In hints that al-Sadr, who's made no public appearances in more than a week, is losing control of his men, the two rebels from Hilla said they would continue fighting U.S. and Iraqi forces no matter what the cleric ordered. Several other militiamen inside and outside the shrine said the same.

"We won't leave, even if we all die here," Hussein said.

"America and its supporters won't remove even one brick from the shrine," added Hussein Halawi, 33, also from Hilla. "And if Iraqi soldiers come inside, we'll slaughter them."

Many of the 500 or so al-Sadr supporters in the shrine prayed through the night, crying out for Imam Ali to stop the bombardment. A middle-aged cook who gave her name only as Saleema cleaned out her ear with a matchstick as explosions from rockets cracked the glass in the women's washroom before dawn.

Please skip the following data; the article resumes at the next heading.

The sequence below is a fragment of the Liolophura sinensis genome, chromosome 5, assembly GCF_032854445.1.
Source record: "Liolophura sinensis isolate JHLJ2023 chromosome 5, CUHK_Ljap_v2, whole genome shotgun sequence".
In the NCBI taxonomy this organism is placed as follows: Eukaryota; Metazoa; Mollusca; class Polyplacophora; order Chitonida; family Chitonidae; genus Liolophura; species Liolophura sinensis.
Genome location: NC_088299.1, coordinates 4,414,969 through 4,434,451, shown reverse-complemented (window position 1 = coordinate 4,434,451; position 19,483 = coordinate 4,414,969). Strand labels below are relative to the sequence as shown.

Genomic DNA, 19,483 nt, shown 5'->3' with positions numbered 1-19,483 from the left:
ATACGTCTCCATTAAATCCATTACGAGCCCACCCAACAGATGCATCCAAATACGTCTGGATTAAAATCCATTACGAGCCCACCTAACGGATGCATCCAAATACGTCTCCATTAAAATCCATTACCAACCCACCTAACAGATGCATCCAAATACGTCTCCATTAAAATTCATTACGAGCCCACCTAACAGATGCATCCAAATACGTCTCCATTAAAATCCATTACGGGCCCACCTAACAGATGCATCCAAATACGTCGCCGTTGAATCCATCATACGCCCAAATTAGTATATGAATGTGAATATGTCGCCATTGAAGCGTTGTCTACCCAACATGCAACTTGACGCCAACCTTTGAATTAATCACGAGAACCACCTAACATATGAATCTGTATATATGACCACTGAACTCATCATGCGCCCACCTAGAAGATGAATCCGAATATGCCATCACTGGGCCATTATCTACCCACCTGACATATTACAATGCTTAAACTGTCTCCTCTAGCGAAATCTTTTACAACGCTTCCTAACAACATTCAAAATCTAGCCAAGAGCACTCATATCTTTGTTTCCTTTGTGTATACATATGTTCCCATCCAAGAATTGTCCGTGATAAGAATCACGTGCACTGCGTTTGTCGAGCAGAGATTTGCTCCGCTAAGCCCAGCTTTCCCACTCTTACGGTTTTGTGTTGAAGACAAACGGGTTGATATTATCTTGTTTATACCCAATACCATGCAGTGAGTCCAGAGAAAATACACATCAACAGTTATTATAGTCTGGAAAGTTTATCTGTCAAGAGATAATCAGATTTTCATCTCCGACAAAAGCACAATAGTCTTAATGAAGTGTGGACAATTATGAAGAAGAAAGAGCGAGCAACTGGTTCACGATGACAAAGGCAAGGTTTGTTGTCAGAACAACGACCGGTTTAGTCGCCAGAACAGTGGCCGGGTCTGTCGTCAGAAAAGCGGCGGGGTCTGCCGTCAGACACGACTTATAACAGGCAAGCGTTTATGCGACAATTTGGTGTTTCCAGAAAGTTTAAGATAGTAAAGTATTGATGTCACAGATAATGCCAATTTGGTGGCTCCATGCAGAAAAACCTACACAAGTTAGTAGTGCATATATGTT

Her ears wouldn't stop ringing, her body hurt from sleeping on the hard floors of the shrine and she'd seen enough broken young Shiite men carried through the gates.

"Do you think these lives cost nothing for their families? Don't you know they are handsome, smart young men their families are proud of?" Saleema asked desperately. "And what about the poor American boys out there? Don't they also have mothers who want them home?"

It was impossible for a reporter to reach American or Iraqi troops on the ground for comment. Snipers seemed to line the alleys around the shrine and, after spending the night with the Mahdi Army, a reporter who sought out Americans could be killed by rebels as a suspected spy.

Records at Najaf's main hospital showed two Iraqis killed and 18 wounded in the overnight clashes. Assistant physician Nasser Jabar said the casualties are probably much higher, but it's too dangerous for paramedics to reach the front lines.